With AWS Snowball, yes we can…

I remember the first day in networking class when our teacher told us “do not underestimate the bandwidth of a truck full of CDs”. That’s what someone should have thought about AWS when they launched their Snowball service.

The truth is that I had heard my consultant workmates talking about the Snowball solution many times, although until recently I have not been able to prove the existence of this mythical artifact.

Recently, we worked in a project for the complete migration of digital file systems to AWS. It is a very interesting project by which the client can guarantee the availability of videos, news, photographs and other content for the access of its users, providing them with an always-on platform and with the lowest cost.

The problem started when we calculated the time it would take to pass the 150TB (terabytes) of information and the impact this increase would have, penalizing the bandwidth that this company had contracted. Starting from the 150 TB, this means 1,200,000 Gb (gigabits) and taking into account that the client has a line of 1 Gbps (gigabit per second), the calculation gave us that the retransmission coefficient and error management was 40% , and we would need 23.15 days in which the client would be unable to do anything else with his internet access than uploading all its digital file … That is, the project was not viable.

Returning to one of the questions on the AWS certification exam, I remembered that it was time to prove the existence of the famous Snowball. I got down to work:

I entered the AWS portal and searching Snowball we easily found the service:

Once we are in, we proceed to configure it. We have 3 solutions, one to import data to AWS, other to export them and another one that allows us to have a hybrid environment. In our case, it will be the first one:

The next step is to enter the address to which we want the Snowball to arrive and the type of shipment: the standard one, which takes between 3-7 days or the Express one that takes 1-2 days.

Now we must choose the type of Snowball we want to get. When I did it, there were only a couple of options: 80TB and 100TB. However, Snowball optimized very recently, as we can see in the following screenshot, but also now we have the ability to load AMIs (virtual images of AWS machines) in the Snowball with the ability to have a portable datacenter. This will be discussed in subsequent posts… but let’s focus on the import.

Once the Snowball type has been selected, in our case the normal one of 80TB, we also have to select the S3 bucket where we want our data to end.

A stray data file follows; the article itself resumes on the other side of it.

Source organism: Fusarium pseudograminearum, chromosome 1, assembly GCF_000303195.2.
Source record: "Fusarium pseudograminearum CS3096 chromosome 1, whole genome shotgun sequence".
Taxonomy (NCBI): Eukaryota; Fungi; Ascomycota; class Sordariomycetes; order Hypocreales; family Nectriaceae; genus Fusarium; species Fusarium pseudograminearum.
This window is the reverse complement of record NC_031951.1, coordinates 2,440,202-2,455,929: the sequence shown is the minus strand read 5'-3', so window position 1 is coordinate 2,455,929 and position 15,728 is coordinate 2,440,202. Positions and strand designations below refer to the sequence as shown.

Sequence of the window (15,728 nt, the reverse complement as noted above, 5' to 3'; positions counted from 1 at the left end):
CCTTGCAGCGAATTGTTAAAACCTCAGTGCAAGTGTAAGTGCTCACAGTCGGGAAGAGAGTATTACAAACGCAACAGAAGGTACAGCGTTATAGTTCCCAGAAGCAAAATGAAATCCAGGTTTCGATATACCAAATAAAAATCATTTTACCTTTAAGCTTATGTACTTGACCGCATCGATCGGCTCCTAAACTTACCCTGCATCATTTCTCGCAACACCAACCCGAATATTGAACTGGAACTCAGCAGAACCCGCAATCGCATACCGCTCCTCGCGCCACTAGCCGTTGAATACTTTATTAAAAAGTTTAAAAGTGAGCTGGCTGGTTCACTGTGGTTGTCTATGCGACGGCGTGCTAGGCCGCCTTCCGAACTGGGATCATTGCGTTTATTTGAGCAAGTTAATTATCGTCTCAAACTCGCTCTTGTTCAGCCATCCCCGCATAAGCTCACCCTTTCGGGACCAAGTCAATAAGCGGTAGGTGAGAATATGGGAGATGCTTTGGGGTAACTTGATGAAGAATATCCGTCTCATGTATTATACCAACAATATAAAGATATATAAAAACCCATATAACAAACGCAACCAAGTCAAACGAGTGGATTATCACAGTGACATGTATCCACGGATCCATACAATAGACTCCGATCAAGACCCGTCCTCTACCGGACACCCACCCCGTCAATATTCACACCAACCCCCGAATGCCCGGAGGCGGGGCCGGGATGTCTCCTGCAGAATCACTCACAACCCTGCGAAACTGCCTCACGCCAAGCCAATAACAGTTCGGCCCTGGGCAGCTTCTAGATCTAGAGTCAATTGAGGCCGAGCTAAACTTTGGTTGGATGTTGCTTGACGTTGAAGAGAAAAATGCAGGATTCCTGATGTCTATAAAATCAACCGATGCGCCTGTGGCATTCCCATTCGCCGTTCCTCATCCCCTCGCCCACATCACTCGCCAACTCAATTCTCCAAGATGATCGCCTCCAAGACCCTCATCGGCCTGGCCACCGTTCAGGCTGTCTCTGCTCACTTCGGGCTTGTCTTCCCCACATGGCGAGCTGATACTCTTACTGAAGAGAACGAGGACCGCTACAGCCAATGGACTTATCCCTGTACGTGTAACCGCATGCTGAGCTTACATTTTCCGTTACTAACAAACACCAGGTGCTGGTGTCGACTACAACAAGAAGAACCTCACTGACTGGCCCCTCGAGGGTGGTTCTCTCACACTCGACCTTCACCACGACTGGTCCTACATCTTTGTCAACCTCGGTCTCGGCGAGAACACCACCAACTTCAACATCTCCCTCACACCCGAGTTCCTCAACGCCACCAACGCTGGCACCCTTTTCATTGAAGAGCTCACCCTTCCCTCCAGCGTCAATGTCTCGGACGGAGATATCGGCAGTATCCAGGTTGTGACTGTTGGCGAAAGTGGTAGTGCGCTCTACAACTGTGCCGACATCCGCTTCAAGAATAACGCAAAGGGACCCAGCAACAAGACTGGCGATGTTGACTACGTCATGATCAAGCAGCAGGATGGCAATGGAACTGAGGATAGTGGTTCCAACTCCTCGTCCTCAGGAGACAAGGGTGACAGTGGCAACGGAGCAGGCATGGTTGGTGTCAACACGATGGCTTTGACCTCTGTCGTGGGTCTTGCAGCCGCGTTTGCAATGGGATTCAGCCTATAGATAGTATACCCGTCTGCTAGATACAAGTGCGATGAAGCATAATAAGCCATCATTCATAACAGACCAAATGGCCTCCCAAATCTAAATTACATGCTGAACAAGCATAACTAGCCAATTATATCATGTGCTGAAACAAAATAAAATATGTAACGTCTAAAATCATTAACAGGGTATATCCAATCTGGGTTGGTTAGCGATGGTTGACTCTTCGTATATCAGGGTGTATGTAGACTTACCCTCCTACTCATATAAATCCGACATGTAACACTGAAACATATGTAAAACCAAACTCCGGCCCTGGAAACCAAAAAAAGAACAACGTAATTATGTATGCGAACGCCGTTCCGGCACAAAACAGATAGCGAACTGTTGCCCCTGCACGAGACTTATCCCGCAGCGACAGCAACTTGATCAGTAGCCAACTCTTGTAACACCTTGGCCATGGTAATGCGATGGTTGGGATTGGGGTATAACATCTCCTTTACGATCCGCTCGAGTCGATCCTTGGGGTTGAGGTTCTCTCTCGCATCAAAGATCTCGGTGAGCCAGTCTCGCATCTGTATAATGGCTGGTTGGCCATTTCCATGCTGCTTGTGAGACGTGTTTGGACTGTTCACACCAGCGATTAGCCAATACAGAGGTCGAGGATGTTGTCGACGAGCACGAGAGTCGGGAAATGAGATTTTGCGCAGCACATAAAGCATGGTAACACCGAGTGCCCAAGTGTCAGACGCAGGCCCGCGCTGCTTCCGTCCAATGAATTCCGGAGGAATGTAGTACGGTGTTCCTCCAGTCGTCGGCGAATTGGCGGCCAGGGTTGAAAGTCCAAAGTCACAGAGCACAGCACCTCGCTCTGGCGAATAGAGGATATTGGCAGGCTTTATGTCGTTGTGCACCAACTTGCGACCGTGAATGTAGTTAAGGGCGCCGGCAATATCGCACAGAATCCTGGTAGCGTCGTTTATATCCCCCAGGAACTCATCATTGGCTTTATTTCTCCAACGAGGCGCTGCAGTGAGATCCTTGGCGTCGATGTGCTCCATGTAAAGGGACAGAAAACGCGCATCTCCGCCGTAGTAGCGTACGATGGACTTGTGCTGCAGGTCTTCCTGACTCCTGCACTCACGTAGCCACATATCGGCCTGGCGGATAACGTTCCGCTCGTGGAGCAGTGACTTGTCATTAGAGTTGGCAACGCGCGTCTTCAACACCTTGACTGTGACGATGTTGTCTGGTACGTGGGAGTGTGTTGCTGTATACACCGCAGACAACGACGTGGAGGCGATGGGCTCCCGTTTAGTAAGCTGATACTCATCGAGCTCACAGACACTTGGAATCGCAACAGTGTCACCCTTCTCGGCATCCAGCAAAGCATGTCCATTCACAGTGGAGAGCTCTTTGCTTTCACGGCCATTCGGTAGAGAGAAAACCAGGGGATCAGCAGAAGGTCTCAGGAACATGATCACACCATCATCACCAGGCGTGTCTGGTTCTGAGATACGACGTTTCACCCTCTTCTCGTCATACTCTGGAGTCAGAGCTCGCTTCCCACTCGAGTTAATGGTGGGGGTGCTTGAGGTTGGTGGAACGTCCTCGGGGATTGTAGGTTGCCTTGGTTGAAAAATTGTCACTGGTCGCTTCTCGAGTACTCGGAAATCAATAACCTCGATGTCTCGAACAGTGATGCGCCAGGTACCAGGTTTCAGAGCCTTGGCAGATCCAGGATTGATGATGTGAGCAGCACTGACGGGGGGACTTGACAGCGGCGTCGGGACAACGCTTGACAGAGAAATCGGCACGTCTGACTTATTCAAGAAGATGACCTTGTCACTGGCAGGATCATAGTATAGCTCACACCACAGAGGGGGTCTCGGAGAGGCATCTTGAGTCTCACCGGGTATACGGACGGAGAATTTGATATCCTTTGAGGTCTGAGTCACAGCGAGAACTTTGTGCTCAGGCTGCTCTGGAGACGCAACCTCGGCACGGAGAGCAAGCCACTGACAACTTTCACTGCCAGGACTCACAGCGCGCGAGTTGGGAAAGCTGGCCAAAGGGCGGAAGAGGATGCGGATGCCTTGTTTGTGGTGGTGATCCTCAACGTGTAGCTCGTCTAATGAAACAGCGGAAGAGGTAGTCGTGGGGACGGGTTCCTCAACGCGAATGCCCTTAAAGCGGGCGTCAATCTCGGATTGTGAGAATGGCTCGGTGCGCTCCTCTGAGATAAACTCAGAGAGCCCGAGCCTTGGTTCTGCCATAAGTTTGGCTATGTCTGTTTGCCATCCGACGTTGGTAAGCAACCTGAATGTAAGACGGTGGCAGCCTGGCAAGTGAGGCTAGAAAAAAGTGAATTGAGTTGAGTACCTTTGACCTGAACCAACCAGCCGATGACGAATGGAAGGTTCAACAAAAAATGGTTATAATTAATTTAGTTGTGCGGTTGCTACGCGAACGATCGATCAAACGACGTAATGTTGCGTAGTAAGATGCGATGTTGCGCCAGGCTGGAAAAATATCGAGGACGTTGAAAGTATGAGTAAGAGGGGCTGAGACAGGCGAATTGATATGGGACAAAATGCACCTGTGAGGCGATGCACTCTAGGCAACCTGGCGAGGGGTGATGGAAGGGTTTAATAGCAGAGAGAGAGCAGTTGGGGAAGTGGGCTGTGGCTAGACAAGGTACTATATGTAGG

We turn to the next step: our data security. First, we have to create an IAM role, to give Snowball permissions on our resources, for example, upload files to a specific bucket.

We also have to create a KMS key to encrypt our data while it is stored in the Snowball:

Once we have configured this, we will choose if we want to receive notifications by mail or SMS, we check that everything is fine and we ask for our device.

On the next screen, we can download our manifest and we can see our password to later start the copy of the data.

It took 3 days to arrive, but it was as simple as receiving the orders from Amazon in the office like Iván does every day in Enimbos. They delivered it in the office, without any boxes, and with all the necessary cables for their connection , both traditional RJ45 and fiber.

When we received it, I went to the datacenter with a couple of colleagues to connect it. The first thing to do is configure the Snowball network. We have to connect it to a switch and obtain the IP by DHCP or we can also configure it manually.

We need to load the manifest and the password in our server, so we will be able to establish an encrypted connection with the Snowball, and can we start with the transmission of data.

If we are familiar with the AWS CLI, for transmissions to S3, it will be very simple, this is the snowball command: snowball cp [OPTION …] SRC … s3: // DEST

For example, to copy all our NFS to Snowball, we use the following command: snowball cp –recursive / NFS s3: // lab-enimbos

We start copying wit the Snowball and the progress of the copy will appear on the screen.

When the copy is finished, all we have to do is call the messenger to come for it and he will know where to take it because the shipping label will be on the screen.

We are in the era of youtubers and influencers, of the digital content, which is getting higher quality and size. It is a challenge to store and share these contents quickly and easily.

AWS is expert in providing solutions for the biggest challenges like uploading 50TB of videos in a record time.

It has an ultra-fast connection of 10Gbs to transfer several TB in a couple of days counting the delivery time, one million times the monthly data that you can transfer with your typical 4G data rate and several layers of encryption so that your data travels safe to your destination

They also think about the durability so it is very resistant and portable, you can even kick it because it stands accelerations up to 6G.

At Enimbos we are experts in Cloud solutions, so we use products such as Snowball to transport our customers’ data to the cloud, and if it does not reach you with 100TB, we can always hire the Snowmobile, a truck that is sent to your datacenter with a reinforced container of 13.71 meters in length and is capable of transferring up to 100 PB (petabytes), something that if you had to do it online, it would be impossible because it would take years.

Maybe with our next customer we no longer arrive with a pair of Snowball and we can try the Snowmobile. Who will be the driver?

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